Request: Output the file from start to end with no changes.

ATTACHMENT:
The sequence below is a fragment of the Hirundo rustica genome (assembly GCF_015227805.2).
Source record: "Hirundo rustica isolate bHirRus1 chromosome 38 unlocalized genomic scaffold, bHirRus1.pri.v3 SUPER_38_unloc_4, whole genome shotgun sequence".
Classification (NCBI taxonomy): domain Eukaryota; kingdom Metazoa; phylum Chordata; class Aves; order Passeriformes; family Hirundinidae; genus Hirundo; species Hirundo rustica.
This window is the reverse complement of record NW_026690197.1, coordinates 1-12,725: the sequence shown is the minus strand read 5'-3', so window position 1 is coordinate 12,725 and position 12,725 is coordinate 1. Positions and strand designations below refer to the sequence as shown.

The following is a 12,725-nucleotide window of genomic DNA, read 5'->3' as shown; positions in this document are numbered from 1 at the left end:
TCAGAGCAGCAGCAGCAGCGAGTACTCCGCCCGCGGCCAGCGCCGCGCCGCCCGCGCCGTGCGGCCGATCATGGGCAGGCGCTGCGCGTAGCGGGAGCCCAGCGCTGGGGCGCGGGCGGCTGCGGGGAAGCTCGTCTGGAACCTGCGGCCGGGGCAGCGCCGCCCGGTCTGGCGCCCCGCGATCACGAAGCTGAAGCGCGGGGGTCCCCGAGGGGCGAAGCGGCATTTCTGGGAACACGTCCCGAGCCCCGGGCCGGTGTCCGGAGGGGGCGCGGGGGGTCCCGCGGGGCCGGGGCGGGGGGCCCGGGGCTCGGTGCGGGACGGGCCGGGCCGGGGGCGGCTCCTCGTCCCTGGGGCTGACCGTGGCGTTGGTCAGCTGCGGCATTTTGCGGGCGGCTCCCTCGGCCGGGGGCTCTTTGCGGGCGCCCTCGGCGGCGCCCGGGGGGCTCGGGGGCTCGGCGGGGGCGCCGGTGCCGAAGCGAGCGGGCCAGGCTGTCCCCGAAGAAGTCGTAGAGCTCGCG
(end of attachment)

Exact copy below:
The sequence below is a fragment of the Hirundo rustica genome (assembly GCF_015227805.2).
Source record: "Hirundo rustica isolate bHirRus1 chromosome 38 unlocalized genomic scaffold, bHirRus1.pri.v3 SUPER_38_unloc_4, whole genome shotgun sequence".
Classification (NCBI taxonomy): domain Eukaryota; kingdom Metazoa; phylum Chordata; class Aves; order Passeriformes; family Hirundinidae; genus Hirundo; species Hirundo rustica.
This window is the reverse complement of record NW_026690197.1, coordinates 1-12,725: the sequence shown is the minus strand read 5'-3', so window position 1 is coordinate 12,725 and position 12,725 is coordinate 1. Positions and strand designations below refer to the sequence as shown.

The following is a 12,725-nucleotide window of genomic DNA, read 5'->3' as shown; positions in this document are numbered from 1 at the left end:
TCAGAGCAGCAGCAGCAGCGAGTACTCCGCCCGCGGCCAGCGCCGCGCCGCCCGCGCCGTGCGGCCGATCATGGGCAGGCGCTGCGCGTAGCGGGAGCCCAGCGCTGGGGCGCGGGCGGCTGCGGGGAAGCTCGTCTGGAACCTGCGGCCGGGGCAGCGCCGCCCGGTCTGGCGCCCCGCGATCACGAAGCTGAAGCGCGGGGGTCCCCGAGGGGCGAAGCGGCATTTCTGGGAACACGTCCCGAGCCCCGGGCCGGTGTCCGGAGGGGGCGCGGGGGGTCCCGCGGGGCCGGGGCGGGGGGCCCGGGGCTCGGTGCGGGACGGGCCGGGCCGGGGGCGGCTCCTCGTCCCTGGGGCTGACCGTGGCGTTGGTCAGCTGCGGCATTTTGCGGGCGGCTCCCTCGGCCGGGGGCTCTTTGCGGGCGCCCTCGGCGGCGCCCGGGGGGCTCGGGGGCTCGGCGGGGGCGCCGGTGCCGAAGCGAGCGGGCCAGGCTGTCCCCGAAGAAGTCGTAGAGCTCGCG